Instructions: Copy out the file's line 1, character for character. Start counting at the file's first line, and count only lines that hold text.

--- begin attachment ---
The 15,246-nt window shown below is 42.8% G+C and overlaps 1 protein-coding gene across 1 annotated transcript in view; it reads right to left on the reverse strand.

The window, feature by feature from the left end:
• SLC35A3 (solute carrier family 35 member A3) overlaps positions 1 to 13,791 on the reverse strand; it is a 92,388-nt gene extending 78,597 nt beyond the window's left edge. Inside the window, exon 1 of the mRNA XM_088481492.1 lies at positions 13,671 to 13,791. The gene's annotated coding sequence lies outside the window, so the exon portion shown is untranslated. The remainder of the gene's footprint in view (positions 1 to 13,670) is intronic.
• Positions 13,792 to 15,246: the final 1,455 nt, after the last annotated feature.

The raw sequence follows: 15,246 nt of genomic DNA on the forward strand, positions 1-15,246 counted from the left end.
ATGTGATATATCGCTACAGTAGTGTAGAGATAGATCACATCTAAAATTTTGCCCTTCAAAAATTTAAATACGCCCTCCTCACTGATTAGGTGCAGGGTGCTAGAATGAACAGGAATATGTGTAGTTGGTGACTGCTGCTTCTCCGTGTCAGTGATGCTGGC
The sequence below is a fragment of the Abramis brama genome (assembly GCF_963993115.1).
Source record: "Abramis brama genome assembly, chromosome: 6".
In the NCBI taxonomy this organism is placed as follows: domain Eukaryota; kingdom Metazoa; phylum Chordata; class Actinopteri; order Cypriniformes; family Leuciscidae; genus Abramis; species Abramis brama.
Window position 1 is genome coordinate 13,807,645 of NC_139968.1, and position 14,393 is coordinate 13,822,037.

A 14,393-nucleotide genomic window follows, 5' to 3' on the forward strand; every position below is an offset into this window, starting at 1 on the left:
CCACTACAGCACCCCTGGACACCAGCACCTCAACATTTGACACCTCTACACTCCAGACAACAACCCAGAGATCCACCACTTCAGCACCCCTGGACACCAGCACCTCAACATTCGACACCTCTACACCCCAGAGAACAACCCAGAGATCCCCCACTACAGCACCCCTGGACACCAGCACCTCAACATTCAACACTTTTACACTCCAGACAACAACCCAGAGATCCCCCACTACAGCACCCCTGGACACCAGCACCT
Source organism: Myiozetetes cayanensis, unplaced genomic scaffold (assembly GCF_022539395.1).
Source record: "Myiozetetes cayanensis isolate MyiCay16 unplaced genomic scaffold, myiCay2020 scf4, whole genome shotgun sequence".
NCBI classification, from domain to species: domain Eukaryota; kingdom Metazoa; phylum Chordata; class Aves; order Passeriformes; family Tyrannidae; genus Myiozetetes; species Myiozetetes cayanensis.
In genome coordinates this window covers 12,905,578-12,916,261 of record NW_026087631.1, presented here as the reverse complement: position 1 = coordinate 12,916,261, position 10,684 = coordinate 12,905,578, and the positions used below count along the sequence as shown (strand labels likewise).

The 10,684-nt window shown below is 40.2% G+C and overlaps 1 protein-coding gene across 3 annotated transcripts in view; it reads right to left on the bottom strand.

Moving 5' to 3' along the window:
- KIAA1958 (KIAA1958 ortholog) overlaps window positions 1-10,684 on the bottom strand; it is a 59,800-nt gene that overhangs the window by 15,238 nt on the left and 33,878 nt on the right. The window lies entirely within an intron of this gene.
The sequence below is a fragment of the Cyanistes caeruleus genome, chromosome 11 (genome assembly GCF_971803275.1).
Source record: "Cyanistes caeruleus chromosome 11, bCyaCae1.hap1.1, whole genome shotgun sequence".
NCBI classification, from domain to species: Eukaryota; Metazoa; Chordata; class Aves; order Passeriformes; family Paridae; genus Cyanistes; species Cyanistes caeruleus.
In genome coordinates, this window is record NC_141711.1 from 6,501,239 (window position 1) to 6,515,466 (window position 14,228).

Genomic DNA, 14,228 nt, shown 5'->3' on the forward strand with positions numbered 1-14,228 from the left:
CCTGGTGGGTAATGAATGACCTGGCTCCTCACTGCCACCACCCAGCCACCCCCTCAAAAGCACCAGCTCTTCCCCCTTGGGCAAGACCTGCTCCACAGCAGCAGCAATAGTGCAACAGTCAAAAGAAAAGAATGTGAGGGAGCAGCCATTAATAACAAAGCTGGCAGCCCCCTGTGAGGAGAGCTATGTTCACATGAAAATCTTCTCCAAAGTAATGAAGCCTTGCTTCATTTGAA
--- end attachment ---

The 15,246-nt window shown below is 42.8% G+C and overlaps 1 protein-coding gene across 1 annotated transcript in view; it reads right to left on the reverse strand.